Many of us have emerged from lockdowns with a renewed sense of adventure, a desire to connect with nature—and a fondness for long walks.
On September 23 this year, Bhutan re-opened to international visitors for the first time since the the 'Land of the Thunder Dragon' shut its borders on March 23, 2020. Today, Bhutan marked another major milestone: the reopening of the Trans Bhutan Trail. For the first time in 60 years, the Bhutanese people walked in the footsteps of their ancestors on this historic trail that runs from east to west across the country.
Dating back to the 16th century, the Trans Bhutan Trail was originally part of the Silk Road, connecting fortresses—or dzong—and serving as a pilgrimage route for Buddhists travelling to sacred sites in western Bhutan and Tibet, including Druk Wangyal and the Punakha Dzong.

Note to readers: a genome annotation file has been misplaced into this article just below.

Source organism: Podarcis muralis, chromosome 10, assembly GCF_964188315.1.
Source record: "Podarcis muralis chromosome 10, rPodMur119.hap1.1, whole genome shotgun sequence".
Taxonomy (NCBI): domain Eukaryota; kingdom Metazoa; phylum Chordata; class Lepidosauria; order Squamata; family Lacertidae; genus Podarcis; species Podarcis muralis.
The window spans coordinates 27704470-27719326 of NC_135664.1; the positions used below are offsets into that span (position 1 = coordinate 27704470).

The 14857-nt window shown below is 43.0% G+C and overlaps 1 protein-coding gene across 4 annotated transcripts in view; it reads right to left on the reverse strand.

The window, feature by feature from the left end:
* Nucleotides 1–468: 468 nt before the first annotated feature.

It was also used as a trade route, and was the only way to travel across the country until the national highway was built in the 1960s, causing the trail to fall into disuse.
Fun fact: Cars, and driving, were not introduced to Bhutan until 1962. Remaining mostly rural to this day, its capital city of Thimphu is the only capital city in the world without a single traffic light.